|Updated: 5/08/2012 10:10 pm
||Published: 5/08/2012 8:29 pm
LITTLE ROCK, AR - More people are hiking and camping now that the weather is warmer and enjoying the Natural State, but it's not just people out and about. Animals are more active in the spring, looking to feed and mate.
Wildlife biologists have a warning for outdoor enthusiasts who may encounter creatures. It's snake season in Arkansas right now. Park rangers and wildlife biologists want people to watch out for snakes in the wild, particularly near bodies of water, bushy areas, and on rocks.
Kate Finefield is the North Little Rock Park Ranger at Burns Park, and says where people like to play is where snakes like to live.
Finefield says snakes aren't aggressive unless startled or feel threatened, but you still shouldn't mess with them. "Don't attack a snake, don't hit snakes, and don’t scream at snakes. Very calmly step away from the snake. More likely than not, the snake is going to go away."
Ken Forman, a wildlife biologist with the Arkansas Game and Fish Commission says there is a way to determine if a snake you encounter is dangerous. "If you can look at the snake’s eyes you'll notice if they are slit like a cat's. Venomous snakes in Arkansas have slit eyes, not round pupils."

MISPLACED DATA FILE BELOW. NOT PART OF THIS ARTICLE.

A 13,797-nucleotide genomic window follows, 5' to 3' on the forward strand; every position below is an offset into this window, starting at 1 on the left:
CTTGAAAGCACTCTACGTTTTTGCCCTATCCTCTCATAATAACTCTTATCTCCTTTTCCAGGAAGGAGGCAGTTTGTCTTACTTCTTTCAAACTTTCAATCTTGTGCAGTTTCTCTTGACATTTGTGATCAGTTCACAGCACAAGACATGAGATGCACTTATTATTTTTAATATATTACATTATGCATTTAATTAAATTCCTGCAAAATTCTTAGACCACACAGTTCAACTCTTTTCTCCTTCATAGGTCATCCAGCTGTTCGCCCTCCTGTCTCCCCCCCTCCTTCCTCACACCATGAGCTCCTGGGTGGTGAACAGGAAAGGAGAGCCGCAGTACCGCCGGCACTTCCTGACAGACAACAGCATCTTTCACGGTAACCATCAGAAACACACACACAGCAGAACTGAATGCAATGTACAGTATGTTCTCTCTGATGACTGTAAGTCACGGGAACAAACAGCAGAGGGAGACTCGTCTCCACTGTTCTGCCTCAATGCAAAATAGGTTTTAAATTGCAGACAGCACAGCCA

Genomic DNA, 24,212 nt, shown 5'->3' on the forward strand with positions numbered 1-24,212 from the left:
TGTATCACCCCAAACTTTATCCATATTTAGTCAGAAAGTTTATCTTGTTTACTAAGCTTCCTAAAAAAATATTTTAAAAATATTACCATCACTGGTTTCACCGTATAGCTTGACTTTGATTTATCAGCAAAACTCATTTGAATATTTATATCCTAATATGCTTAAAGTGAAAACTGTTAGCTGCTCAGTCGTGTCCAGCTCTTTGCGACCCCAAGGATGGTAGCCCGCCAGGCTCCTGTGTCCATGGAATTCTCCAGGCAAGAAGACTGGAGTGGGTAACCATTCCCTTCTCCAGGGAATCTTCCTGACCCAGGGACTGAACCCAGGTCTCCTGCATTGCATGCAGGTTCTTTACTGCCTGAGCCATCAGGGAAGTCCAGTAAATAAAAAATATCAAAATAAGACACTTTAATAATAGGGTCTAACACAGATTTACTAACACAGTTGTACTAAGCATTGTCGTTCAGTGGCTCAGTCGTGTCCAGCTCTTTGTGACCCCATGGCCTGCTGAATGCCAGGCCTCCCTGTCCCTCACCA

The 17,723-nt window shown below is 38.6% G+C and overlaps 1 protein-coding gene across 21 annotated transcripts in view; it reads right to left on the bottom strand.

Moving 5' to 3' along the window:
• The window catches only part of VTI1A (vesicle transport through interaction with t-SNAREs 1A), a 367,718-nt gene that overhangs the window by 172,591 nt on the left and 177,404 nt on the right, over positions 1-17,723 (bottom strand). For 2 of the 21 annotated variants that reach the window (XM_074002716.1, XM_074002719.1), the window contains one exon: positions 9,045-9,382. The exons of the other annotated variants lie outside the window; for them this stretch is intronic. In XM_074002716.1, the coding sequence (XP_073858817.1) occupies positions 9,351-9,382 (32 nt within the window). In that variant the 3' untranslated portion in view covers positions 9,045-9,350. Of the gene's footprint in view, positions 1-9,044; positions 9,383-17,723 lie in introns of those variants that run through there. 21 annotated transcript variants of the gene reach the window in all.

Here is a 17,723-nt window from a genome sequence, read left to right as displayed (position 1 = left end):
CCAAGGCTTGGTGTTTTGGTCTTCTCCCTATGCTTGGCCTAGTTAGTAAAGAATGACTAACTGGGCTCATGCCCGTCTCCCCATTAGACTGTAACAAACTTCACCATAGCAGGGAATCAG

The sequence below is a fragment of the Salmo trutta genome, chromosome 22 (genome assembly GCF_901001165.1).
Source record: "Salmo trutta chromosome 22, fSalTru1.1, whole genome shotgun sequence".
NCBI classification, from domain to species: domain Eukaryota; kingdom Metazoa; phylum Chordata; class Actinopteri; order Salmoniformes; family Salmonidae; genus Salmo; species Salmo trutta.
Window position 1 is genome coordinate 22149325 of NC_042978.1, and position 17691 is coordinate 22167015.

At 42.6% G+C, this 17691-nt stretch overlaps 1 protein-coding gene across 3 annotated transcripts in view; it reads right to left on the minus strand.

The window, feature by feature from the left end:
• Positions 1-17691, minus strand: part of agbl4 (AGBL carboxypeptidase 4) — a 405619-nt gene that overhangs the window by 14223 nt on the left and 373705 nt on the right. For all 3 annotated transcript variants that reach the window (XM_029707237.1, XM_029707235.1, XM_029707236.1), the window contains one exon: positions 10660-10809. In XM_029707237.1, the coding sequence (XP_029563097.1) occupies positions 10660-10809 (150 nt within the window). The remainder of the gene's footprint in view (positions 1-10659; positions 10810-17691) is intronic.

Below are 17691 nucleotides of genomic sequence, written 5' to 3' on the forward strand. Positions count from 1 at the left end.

Black rat snakes are very common and non-venomous. Copperheads are also seen frequently in Arkansas and are venomous, but Forman says it's been 20 years since a snake hurt anyone in the state.
Forman says as long as people step back when they see snakes, there's no reason to be afraid of them.
The Arkansas Game and Fish Commission puts out snake guide books for people to carry with them while you're out camping or hiking to determine which snakes are poisonous and which ones aren't.
Finefield says it’s also not uncommon for snakes to live in the city because rodents live in the city, and snakes eat rodents.
There are 6 venomous species of snakes in Arkansas, and 45 different kinds of snakes. Forman says the chances are any snake you see is likely non-venomous.
Many people are afraid of snakes. Forman says it's a learned fear. "As parents, the best plan if you see a snake is to put a lid on your own reaction. Be cautious around snakes just as you would around dogs you don't know."
If you do get bit by a snake, experts say always seek medical attention because even the non-venomous snake bites can get infected.